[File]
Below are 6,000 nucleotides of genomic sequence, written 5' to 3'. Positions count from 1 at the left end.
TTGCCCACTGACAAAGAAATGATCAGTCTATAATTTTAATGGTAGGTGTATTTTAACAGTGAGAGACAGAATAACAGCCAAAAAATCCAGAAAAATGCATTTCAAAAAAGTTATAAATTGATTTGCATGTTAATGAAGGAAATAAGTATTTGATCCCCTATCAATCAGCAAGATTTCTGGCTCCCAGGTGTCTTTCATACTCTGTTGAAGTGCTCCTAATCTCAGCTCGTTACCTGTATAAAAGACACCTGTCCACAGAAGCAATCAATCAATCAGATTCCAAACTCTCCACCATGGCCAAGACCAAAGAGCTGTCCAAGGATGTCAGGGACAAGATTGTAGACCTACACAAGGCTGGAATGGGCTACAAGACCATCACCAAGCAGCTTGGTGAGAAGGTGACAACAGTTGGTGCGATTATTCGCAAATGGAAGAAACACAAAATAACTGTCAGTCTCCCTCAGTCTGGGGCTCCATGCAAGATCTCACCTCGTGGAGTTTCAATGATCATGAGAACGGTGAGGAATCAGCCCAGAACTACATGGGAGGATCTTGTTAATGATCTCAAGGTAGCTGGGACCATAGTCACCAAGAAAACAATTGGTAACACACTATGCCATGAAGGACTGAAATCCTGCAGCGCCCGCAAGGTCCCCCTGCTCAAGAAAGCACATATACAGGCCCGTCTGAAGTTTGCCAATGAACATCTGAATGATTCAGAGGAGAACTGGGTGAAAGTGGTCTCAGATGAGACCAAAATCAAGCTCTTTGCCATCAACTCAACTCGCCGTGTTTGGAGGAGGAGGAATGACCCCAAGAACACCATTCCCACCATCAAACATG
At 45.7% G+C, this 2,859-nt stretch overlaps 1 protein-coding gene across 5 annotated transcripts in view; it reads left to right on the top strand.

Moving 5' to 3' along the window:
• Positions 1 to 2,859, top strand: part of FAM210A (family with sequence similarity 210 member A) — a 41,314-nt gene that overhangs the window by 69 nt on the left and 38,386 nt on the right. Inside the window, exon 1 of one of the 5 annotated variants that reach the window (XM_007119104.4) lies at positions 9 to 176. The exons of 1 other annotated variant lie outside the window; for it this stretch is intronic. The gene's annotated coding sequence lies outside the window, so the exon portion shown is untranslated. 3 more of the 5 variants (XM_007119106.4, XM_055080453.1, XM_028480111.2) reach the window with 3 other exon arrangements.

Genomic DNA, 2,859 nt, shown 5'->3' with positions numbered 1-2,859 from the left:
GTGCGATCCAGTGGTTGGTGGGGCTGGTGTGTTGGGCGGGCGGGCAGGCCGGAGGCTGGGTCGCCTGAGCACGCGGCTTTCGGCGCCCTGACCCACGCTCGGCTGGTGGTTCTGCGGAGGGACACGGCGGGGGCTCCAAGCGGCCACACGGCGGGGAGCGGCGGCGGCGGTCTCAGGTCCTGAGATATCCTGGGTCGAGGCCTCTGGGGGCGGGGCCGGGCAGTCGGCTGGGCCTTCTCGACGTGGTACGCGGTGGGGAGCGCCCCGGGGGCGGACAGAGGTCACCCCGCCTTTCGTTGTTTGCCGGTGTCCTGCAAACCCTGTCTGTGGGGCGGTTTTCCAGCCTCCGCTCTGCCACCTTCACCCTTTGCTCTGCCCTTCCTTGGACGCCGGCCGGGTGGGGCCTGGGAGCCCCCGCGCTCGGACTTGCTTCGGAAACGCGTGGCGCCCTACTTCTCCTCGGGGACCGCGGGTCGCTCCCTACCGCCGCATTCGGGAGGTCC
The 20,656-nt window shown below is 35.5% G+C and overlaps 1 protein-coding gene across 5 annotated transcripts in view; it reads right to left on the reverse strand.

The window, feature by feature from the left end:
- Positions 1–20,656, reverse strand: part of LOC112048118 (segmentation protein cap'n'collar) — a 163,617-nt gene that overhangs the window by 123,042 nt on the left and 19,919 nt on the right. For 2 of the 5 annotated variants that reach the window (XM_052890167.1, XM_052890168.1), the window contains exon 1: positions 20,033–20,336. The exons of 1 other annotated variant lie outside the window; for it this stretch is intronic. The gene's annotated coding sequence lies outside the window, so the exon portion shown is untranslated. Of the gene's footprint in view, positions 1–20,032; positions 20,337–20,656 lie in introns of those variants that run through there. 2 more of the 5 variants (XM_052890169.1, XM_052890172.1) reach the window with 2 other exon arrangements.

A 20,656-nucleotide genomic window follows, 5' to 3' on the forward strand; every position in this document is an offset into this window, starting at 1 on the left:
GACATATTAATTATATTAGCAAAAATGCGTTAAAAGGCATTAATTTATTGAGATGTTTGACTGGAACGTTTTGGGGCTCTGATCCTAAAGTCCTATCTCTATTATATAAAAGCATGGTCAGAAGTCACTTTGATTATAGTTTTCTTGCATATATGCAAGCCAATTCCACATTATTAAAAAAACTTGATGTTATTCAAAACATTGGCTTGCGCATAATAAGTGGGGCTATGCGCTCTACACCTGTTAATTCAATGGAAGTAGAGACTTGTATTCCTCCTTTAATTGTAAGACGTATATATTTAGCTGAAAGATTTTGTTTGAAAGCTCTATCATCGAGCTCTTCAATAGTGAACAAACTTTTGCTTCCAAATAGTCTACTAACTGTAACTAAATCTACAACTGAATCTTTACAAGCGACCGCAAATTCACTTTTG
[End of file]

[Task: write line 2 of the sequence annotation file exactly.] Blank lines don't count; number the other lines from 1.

TTGCCCACTGACAAAGAAATGATCAGTCTATAATTTTAATGGTAGGTGTATTTTAACAGTGAGAGACAGAATAACAGCCAAAAAATCCAGAAAAATGCATTTCAAAAAAGTTATAAATTGATTTGCATGTTAATGAAGGAAATAAGTATTTGATCCCCTATCAATCAGCAAGATTTCTGGCTCCCAGGTGTCTTTCATACTCTGTTGAAGTGCTCCTAATCTCAGCTCGTTACCTGTATAAAAGACACCTGTCCACAGAAGCAATCAATCAATCAGATTCCAAACTCTCCACCATGGCCAAGACCAAAGAGCTGTCCAAGGATGTCAGGGACAAGATTGTAGACCTACACAAGGCTGGAATGGGCTACAAGACCATCACCAAGCAGCTTGGTGAGAAGGTGACAACAGTTGGTGCGATTATTCGCAAATGGAAGAAACACAAAATAACTGTCAGTCTCCCTCAGTCTGGGGCTCCATGCAAGATCTCACCTCGTGGAGTTTCAATGATCATGAGAACGGTGAGGAATCAGCCCAGAACTACATGGGAGGATCTTGTTAATGATCTCAAGGTAGCTGGGACCATAGTCACCAAGAAAACAATTGGTAACACACTATGCCATGAAGGACTGAAATCCTGCAGCGCCCGCAAGGTCCCCCTGCTCAAGAAAGCACATATACAGGCCCGTCTGAAGTTTGCCAATGAACATCTGAATGATTCAGAGGAGAACTGGGTGAAAGTGGTCTCAGATGAGACCAAAATCAAGCTCTTTGCCATCAACTCAACTCGCCGTGTTTGGAGGAGGAGGAATGACCCCAAGAACACCATTCCCACCATCAAACATG